Archive for November 3rd, 2010

Wednesday, November 3, 2010

Good Ganbu: a Strong Chain for your own Safety

Good Ganbu: iron hands are the way forward

Good Ganbu: iron hands lead you forward


Comrade Zhao Qiang (赵强) is a vigilant comrade who unvaveringly seeks the truth in the facts.

In the eyes of the West, the disintegration of the Soviet Union was a victory. But for Russians whose welfare was directly concerned, this was an unprecedented disaster. The reasons for disintegration and change in the Soviet Union are numerous, but among these “news reform” and the loss of control over public opinion played a very important role.

Such were, as correctly described by Comrade Qiang, the terrible events that unfolded in the Soviet Union. I believe that the loss of control of public opinion and that Russians aren’t Chinese were the most important calamities for the Soviet peoples: the Russians, the Estonians, the Latvians, and the Lithuanians, to name only some. If we opened the gates, a torrent of anti-CCP and anti-socialist content would flood our media – they could even refer to Chairman Mao as a gangster!

The worst mistake of our northern comrades who went astray was to stop interfering with Western government mouthpieces. For the people of the Soviet Union, standing at the crossroads of reform, the lure and incitation can be clearly guessed. As one of our not-so-easily-to-be-fooled subjects observed correctly, China, too, is the target of some radio stations broadcasting 24/7/365 trying to get our sons and daughters to take up their beliefs and rise up and topple us.

A chain is only as strong as its weakest link.

So, let me address those comrades among you directly, those who are apparently just as gullible as most of our more common subjects:

You must understand that it serves neither our enemies, nor us, if we, China’s rightful  leaders, lose control. Without an adversary, the United States would be unable to stay united, as Colonel Dai Xu (戴旭) correctly observed. This is easy to understand – after all, without an adversary, we can’t unite our people either, right? Besides, our people are very innocent. If they are exposed to uncontrolled foreign information, they will fall for it just as they’d fall for opium. You must see the lilywhite innocence of our people which needs protection. We need powerful iron hands which can make our enemies respect us, and we need powerful iron hands to make our own subjects respect us.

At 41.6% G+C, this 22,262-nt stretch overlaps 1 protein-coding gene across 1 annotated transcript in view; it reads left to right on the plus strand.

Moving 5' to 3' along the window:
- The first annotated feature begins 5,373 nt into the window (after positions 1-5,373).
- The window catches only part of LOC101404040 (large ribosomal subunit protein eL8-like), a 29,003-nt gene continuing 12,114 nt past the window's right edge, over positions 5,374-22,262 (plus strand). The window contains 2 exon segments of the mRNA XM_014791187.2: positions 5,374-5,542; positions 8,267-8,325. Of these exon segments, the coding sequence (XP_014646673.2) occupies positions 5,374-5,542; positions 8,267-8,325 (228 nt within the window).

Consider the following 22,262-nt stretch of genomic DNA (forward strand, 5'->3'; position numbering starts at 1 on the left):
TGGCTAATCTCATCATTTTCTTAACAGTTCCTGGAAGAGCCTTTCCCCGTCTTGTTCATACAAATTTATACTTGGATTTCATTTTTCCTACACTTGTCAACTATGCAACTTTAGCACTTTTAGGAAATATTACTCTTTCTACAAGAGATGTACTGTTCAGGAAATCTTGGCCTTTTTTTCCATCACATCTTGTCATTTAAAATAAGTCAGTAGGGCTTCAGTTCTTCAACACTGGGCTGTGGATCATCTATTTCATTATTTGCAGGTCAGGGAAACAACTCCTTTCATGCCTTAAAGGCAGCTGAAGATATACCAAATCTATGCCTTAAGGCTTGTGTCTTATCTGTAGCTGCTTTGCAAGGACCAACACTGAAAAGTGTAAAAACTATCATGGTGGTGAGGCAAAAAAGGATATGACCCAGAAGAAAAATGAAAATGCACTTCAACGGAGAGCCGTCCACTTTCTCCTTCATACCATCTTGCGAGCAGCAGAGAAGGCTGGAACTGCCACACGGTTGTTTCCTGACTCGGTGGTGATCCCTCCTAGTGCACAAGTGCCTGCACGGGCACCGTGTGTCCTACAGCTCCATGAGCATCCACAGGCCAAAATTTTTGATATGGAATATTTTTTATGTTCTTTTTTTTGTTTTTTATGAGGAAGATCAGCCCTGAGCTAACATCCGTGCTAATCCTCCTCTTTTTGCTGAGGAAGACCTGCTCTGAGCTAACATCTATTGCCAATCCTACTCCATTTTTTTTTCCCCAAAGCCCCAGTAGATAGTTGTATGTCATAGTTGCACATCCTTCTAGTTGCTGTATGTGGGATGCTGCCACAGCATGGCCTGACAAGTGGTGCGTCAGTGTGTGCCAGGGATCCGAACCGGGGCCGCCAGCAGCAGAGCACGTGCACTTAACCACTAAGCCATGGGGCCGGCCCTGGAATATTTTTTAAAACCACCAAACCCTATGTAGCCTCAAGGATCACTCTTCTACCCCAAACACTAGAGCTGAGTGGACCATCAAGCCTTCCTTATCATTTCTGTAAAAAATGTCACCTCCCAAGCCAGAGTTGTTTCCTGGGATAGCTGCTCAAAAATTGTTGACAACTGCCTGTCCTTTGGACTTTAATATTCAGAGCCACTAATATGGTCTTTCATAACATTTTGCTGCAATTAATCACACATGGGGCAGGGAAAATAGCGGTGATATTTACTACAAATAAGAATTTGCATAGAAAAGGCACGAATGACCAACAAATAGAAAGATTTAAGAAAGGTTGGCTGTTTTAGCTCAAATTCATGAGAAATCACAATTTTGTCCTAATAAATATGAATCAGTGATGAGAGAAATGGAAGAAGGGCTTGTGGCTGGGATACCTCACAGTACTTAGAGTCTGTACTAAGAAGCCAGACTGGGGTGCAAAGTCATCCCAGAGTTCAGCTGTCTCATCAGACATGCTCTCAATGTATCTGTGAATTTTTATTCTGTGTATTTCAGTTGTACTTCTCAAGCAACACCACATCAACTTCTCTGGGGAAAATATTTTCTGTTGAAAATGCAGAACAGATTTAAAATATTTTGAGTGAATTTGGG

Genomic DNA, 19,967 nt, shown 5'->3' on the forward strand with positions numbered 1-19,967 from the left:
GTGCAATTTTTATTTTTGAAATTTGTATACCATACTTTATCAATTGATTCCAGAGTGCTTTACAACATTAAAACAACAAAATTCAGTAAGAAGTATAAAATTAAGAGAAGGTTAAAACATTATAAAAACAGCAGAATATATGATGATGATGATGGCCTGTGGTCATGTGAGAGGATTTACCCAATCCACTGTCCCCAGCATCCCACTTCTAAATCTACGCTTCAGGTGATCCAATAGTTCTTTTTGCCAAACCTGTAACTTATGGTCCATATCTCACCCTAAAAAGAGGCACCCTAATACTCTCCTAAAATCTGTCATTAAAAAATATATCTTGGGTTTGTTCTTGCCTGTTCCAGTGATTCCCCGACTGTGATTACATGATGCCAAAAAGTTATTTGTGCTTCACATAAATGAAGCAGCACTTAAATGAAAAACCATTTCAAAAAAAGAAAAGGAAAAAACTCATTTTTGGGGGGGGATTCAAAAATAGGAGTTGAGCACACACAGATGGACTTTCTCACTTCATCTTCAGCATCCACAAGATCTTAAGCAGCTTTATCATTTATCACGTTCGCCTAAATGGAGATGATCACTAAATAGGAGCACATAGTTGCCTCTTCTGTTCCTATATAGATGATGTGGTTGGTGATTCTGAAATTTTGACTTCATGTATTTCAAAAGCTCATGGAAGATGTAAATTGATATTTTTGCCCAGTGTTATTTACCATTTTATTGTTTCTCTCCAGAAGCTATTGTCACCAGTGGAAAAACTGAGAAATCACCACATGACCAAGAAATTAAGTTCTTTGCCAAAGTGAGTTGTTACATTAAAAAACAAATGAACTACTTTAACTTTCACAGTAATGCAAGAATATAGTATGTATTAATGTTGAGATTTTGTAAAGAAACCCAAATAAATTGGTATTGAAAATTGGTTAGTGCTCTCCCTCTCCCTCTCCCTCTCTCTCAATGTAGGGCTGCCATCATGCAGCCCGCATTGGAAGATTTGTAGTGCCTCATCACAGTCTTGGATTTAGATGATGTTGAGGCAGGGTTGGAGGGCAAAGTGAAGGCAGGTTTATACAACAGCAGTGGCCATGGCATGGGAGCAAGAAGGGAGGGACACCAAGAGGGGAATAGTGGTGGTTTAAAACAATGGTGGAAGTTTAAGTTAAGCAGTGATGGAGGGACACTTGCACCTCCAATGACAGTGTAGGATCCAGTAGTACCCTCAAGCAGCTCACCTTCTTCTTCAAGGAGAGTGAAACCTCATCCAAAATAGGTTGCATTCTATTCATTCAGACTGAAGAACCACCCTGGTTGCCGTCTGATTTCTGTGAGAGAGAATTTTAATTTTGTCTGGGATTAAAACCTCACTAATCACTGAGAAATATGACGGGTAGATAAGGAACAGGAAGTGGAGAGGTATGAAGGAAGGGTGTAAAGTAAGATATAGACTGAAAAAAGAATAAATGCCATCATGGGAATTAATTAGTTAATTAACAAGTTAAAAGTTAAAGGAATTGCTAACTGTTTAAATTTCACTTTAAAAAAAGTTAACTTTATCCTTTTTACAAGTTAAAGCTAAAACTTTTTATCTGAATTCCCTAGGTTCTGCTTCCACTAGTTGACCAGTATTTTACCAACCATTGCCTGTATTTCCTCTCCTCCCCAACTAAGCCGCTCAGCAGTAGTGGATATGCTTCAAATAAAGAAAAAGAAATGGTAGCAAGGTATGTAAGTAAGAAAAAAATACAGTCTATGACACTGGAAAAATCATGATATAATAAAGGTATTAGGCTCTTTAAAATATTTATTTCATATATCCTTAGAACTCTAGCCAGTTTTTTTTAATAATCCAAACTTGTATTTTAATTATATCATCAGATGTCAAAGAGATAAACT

How can’t you understand that? You should learn from our UN Undersecretary Sha Zukang (沙祖康), who, despite all the temptations of a big decadent western city, never went astray, and truly understands that a harmonious society stands and falls with the iron hands that guide it! He didn’t even want to go to New York, it was the last thing he wanted to do!

But how useful he has been! This is from an American paper, the Foreign Policy:

As Ban Ki-moon finalized his preparations for his visit this week to Beijing, one of his top advisors, Sha Zukang, traveled to China to present an award to a retired Chinese general who had authority over troops that fired on unarmed civilians during the 1989 Tiananmen Square crackdown.

Sha, the U.N. Undersecretary General for Economic and Social Affairs, presented the World Harmony Award — a glass plaque cut in the shape of a dove — to former Chinese Defense Minister, Gen. Chi Haotian, in honor of his unspecified contributions to world peace, according to a report in Chinese state media. The World Harmony Foundation, a private charity headed by a Chinese businessman named Frank Liu, established the award.

That’s the way forward, Comrades, rather than leaving dubious messages to our already-confused subjects in foreign places!

And if you don’t get it, sooner or later, you will feel the power of our iron hands yourselves! Don’t think you’re out of our reach, only because Red-Flag review cars carry you through our socialist realms. Socialist democracy is a reality.

Hao Ganbu


“A Hard-Earned and Efficient Political System”, Oct. 31, 2010
Red-Flag Review Car, wo buy ni, Oct. 24, 2009

Wednesday, November 3, 2010

Huanqiu Shibao: “Eyes on China”

The following is an interview with Helmolt Vittinghoff, a retired sinology professor, with the Fürther Nachrichten (a southern German paper) as rendered by Huanqiu Shibao. After that, a German-English translation of what I believe is the original interview.

1) Rendition by Huanqiu Shibao, on Wedensday

In a Fürther Nachrichten article of October 30, originally titled “Western Politicians awarding Nobel Peace Prize to Liu Xiaobo are Paper Tigers, putting tension on Sino-Western Relations”, Helmolt Vittinghoff, a retired sinology professor who visited the Far-Eastern region’s superpower fifty times, believes that the effect of such actions by the West on China is very small, if not non-existent.

Vittinghoff believes that to China, a Nobel Peace Prize to a dissident is above all a loss of face. To Chinese people, saving face was very important. In Africa, they hoped to develop natural resources and to earn infrastructure projects. If globally displayed as an unjust country, they believed that their aspirations would be hampered. People shouldn’t believe that this would change the views of the CCP.

He said that in China, three quarters of its 1.3 billion inhabitants lived in remote provincial areas, and their main interest was to sustain their families. The government was very intelligent in that it had done everything to raise peoples’ living standards. The absolute majority of Chinese were very proud of their country.